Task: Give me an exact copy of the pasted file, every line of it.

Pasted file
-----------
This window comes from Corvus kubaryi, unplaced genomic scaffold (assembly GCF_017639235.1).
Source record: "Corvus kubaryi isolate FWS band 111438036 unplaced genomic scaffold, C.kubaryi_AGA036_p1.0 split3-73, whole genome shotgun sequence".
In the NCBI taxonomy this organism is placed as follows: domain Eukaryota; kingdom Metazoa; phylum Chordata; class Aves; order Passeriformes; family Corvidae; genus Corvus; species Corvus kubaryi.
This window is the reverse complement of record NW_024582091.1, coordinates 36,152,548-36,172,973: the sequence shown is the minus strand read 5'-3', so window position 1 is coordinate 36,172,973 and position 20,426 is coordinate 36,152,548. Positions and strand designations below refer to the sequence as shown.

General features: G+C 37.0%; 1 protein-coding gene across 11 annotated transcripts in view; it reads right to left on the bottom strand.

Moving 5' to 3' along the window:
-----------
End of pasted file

This window comes from Corvus kubaryi, unplaced genomic scaffold (assembly GCF_017639235.1).
Source record: "Corvus kubaryi isolate FWS band 111438036 unplaced genomic scaffold, C.kubaryi_AGA036_p1.0 split3-73, whole genome shotgun sequence".
In the NCBI taxonomy this organism is placed as follows: domain Eukaryota; kingdom Metazoa; phylum Chordata; class Aves; order Passeriformes; family Corvidae; genus Corvus; species Corvus kubaryi.
This window is the reverse complement of record NW_024582091.1, coordinates 36,152,548-36,172,973: the sequence shown is the minus strand read 5'-3', so window position 1 is coordinate 36,172,973 and position 20,426 is coordinate 36,152,548. Positions and strand designations below refer to the sequence as shown.

General features: G+C 37.0%; 1 protein-coding gene across 11 annotated transcripts in view; it reads right to left on the bottom strand.

Moving 5' to 3' along the window: